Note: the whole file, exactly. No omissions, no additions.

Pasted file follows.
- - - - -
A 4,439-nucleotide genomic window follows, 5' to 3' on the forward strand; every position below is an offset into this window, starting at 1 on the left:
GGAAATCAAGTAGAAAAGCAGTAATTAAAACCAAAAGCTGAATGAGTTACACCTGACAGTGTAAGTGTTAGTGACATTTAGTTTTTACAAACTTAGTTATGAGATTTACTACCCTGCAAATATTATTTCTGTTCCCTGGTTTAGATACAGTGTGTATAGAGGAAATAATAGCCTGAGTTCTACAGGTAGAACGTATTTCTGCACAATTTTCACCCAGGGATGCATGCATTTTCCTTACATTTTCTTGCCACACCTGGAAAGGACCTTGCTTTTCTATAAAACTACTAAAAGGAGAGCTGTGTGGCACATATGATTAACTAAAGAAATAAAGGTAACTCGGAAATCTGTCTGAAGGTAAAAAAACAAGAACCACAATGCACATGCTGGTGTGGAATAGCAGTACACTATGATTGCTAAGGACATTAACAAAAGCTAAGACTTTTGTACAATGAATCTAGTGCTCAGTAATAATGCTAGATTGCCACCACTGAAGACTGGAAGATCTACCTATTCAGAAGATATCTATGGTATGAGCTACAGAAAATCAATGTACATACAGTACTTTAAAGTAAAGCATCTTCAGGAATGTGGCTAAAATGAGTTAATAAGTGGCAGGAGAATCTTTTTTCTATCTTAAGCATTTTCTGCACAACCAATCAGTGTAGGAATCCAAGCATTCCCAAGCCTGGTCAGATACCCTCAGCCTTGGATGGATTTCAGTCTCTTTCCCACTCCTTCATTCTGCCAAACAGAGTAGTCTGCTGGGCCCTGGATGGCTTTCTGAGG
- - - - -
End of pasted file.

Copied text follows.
A 4,439-nucleotide genomic window follows, 5' to 3' on the forward strand; every position below is an offset into this window, starting at 1 on the left:
GGAAATCAAGTAGAAAAGCAGTAATTAAAACCAAAAGCTGAATGAGTTACACCTGACAGTGTAAGTGTTAGTGACATTTAGTTTTTACAAACTTAGTTATGAGATTTACTACCCTGCAAATATTATTTCTGTTCCCTGGTTTAGATACAGTGTGTATAGAGGAAATAATAGCCTGAGTTCTACAGGTAGAACGTATTTCTGCACAATTTTCACCCAGGGATGCATGCATTTTCCTTACATTTTCTTGCCACACCTGGAAAGGACCTTGCTTTTCTATAAAACTACTAAAAGGAGAGCTGTGTGGCACATATGATTAACTAAAGAAATAAAGGTAACTCGGAAATCTGTCTGAAGGTAAAAAAACAAGAACCACAATGCACATGCTGGTGTGGAATAGCAGTACACTATGATTGCTAAGGACATTAACAAAAGCTAAGACTTTTGTACAATGAATCTAGTGCTCAGTAATAATGCTAGATTGCCACCACTGAAGACTGGAAGATCTACCTATTCAGAAGATATCTATGGTATGAGCTACAGAAAATCAATGTACATACAGTACTTTAAAGTAAAGCATCTTCAGGAATGTGGCTAAAATGAGTTAATAAGTGGCAGGAGAATCTTTTTTCTATCTTAAGCATTTTCTGCACAACCAATCAGTGTAGGAATCCAAGCATTCCCAAGCCTGGTCAGATACCCTCAGCCTTGGATGGATTTCAGTCTCTTTCCCACTCCTTCATTCTGCCAAACAGAGTAGTCTGCTGGGCCCTGGATGGCTTTCTGAGG